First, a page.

TasteBuds--5 Tips for Improving Your
Sense of Taste



Continued from page 1




How to Improve Your Taste Bud Sensitivity

Are there things you can do to improve your Sense of taste?  


A few studies suggest that the answer is "yes". One study in
2003 by the Tokyo Medical and Dental University found that
mild brushing of the tongue improved  taste sensitivity.  
Rinsing with mouthwash did not.

Other studies such as one conducted in 2006 by the
University
of Bristol in the United Kingdom have found that depressed
people lose their sense of taste. But taking anti-depressants
seems to restore both the taste sensitivity for sweet and for
sour.

The British team discovered that participants were more
sensitive to sweet flavours if they took an antidepressant
tablet that increases levels of the brain chemical serotonin
(paroxetine); and more sensitive to sour flavours if the pill
they took acts by increasing the levels of brain chemical
noradrenalin (reboxetine).

Those on paroxetine picked up on sweet tastes at 27% lower
concentrations than before treatment. Previous studies have
shown that serotonin helps sweet taste receptor cells transmit
signals, Donaldson says.

Reboxetine allowed participants to detect sour tastes at 22%
lower concentrations than before treatment. Noradrenalin
could help sour taste receptor cells on the tongue send signals,
Donaldson speculates.


What if you could not taste anything? Things like medications,
smoking, not getting enough of the right vitamins, injury to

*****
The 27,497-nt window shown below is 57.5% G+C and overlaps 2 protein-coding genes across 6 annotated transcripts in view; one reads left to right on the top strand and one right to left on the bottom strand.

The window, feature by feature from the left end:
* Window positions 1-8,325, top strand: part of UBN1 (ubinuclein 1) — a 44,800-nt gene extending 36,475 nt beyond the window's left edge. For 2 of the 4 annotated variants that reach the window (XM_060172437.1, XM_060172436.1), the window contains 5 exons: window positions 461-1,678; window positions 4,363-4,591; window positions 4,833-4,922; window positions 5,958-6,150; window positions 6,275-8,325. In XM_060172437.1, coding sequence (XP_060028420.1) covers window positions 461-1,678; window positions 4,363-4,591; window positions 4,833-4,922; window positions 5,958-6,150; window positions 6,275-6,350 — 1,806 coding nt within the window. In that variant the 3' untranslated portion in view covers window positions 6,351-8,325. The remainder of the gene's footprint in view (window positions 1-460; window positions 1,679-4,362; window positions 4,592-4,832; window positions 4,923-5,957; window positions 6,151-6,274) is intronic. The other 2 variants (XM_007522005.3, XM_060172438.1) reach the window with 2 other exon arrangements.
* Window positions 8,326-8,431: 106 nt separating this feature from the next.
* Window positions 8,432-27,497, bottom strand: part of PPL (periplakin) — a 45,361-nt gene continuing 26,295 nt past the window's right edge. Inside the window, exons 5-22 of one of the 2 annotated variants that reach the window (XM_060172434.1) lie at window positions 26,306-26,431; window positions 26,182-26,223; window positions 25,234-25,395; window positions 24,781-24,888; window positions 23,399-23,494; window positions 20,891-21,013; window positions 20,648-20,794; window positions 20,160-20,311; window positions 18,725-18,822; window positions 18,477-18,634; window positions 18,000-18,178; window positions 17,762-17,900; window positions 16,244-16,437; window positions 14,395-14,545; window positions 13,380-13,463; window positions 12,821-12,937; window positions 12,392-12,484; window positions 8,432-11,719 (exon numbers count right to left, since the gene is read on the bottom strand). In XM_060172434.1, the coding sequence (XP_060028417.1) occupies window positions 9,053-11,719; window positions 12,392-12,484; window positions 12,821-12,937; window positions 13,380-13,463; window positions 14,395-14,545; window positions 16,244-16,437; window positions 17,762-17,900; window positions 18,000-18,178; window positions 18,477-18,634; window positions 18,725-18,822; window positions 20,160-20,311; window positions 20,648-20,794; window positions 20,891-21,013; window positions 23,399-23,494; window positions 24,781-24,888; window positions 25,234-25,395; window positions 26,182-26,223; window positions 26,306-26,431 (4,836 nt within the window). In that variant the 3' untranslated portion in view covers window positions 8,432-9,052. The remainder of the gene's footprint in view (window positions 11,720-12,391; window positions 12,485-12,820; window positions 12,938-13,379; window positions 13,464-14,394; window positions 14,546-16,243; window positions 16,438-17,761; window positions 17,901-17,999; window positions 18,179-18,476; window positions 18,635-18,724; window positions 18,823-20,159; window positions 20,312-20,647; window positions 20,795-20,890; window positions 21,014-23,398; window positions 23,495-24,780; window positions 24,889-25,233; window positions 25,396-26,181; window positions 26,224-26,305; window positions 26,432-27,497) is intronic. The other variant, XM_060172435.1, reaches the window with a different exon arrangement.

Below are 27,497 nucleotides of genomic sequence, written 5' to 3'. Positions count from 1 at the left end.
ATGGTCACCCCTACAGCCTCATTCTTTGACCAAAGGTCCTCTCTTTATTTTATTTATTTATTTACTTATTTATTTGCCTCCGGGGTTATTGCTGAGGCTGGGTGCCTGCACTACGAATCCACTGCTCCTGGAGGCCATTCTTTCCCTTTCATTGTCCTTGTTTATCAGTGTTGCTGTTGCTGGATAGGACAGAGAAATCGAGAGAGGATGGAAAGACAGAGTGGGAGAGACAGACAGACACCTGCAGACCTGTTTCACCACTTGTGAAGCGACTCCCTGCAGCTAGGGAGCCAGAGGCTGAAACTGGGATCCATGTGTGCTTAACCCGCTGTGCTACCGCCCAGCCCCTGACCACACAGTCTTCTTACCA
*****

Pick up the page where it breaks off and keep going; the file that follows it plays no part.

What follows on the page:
the head, brain tumors, chemical exposure, and the effects of
radiation can cause taste disorders.

























Smell and Taste Are Partners

Most of what we perceive as "taste" are actually smells. Smell
receptors are far more sensitive than taste buds. We "taste" a
steak by smelling it first, and then, the taste buds on the
tongue confirm that, yeah, that is good.

According to the National Institutes of Health, the senses of
taste and smell interact closely, helping you appreciate food.
Most taste really comes from odors. The sense of smell begins
at nerve receptors high in the membranes of the nose.

As you age, your mouth produces less saliva. This causes dry
mouth, which can make swallowing more difficult, and can
diminish your ability to taste. It also makes digestion slightly
less efficient and can increase dental problems.

The sense of smell may diminish, especially after age 70. This
may be related to loss of nerve endings in the nose.

Studies about the cause of decreased sense of taste and smell
with aging have conflicting results. Some studies have
indicated that normal aging by itself produces very little
change in taste and smell. Rather, changes may be related to
diseases, smoking, and environmental exposures over a
lifetime.

5 Tips for Improving Your Sense of Taste

Here are 5 things you can do to improve your sense of taste.

1. Brush Your Tongue. Mild, very mild, brushing of the tongue
improves your ability to taste.

2. Toss the Cigarettes. Tobacco kills off the ability of your taste
buds to detect most taste.

3. Spice It Up. Some studies suggest that adding spices --a
variety of them --to your food will improve your sense of taste.

4. Watch the Meds. Some medicines, such as anti-dperessants,
actually improve your sense of taste. But others can dull your
sense of taste.

5.  Follow Your Nose.  As we have seen, most "taste" comes
from smell. So, avoid foods and medicines that leave you
congested. Dairy products --milk, cheese, eggs-- cause
congestion in many people, as do allergic reactions.   


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